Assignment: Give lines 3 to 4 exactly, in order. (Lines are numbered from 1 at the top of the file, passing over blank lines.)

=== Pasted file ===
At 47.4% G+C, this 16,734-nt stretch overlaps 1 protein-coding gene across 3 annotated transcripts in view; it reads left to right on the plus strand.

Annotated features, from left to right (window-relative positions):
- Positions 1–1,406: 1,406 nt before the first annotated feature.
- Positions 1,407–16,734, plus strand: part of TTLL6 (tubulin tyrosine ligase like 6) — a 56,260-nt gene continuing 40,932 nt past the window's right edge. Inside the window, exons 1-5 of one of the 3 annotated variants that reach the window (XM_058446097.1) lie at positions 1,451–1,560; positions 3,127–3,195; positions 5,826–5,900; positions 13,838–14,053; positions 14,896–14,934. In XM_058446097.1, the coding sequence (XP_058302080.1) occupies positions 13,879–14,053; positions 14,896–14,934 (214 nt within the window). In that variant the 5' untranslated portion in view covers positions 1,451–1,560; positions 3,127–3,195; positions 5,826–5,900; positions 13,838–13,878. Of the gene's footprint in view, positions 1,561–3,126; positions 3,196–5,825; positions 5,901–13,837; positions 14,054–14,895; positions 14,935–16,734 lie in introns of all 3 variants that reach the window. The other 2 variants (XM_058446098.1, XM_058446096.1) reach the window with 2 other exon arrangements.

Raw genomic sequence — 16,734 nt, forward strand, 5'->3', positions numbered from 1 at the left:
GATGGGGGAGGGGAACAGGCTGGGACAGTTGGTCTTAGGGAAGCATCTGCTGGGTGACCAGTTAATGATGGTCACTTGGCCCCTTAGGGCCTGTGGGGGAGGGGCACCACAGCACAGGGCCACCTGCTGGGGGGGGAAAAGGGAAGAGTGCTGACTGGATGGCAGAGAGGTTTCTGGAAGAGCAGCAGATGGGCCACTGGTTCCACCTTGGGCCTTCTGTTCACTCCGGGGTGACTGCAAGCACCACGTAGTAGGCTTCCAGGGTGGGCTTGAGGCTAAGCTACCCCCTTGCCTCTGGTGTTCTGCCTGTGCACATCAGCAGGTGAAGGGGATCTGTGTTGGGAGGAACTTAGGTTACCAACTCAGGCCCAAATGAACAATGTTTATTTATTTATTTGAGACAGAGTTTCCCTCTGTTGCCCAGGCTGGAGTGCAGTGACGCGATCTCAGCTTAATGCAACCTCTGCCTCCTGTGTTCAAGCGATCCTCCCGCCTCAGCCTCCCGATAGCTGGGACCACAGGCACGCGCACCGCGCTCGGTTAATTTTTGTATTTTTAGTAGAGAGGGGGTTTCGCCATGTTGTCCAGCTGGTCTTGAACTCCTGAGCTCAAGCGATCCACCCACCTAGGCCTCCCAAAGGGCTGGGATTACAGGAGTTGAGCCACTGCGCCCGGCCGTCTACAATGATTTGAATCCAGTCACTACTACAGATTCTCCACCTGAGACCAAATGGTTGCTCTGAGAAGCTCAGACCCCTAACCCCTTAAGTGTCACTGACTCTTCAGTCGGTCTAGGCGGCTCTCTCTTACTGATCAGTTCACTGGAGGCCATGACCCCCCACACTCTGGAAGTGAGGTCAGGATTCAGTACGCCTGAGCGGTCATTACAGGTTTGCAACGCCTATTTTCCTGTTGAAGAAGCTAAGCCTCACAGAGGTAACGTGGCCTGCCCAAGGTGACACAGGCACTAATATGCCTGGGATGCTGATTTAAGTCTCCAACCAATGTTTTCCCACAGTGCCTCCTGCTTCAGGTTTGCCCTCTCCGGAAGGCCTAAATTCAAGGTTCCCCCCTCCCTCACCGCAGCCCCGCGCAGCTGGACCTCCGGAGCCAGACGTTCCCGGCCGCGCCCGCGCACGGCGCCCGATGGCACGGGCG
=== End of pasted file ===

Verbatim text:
- Positions 1–1,406: 1,406 nt before the first annotated feature.
- Positions 1,407–16,734, plus strand: part of TTLL6 (tubulin tyrosine ligase like 6) — a 56,260-nt gene continuing 40,932 nt past the window's right edge. Inside the window, exons 1-5 of one of the 3 annotated variants that reach the window (XM_058446097.1) lie at positions 1,451–1,560; positions 3,127–3,195; positions 5,826–5,900; positions 13,838–14,053; positions 14,896–14,934. In XM_058446097.1, the coding sequence (XP_058302080.1) occupies positions 13,879–14,053; positions 14,896–14,934 (214 nt within the window). In that variant the 5' untranslated portion in view covers positions 1,451–1,560; positions 3,127–3,195; positions 5,826–5,900; positions 13,838–13,878. Of the gene's footprint in view, positions 1,561–3,126; positions 3,196–5,825; positions 5,901–13,837; positions 14,054–14,895; positions 14,935–16,734 lie in introns of all 3 variants that reach the window. The other 2 variants (XM_058446098.1, XM_058446096.1) reach the window with 2 other exon arrangements.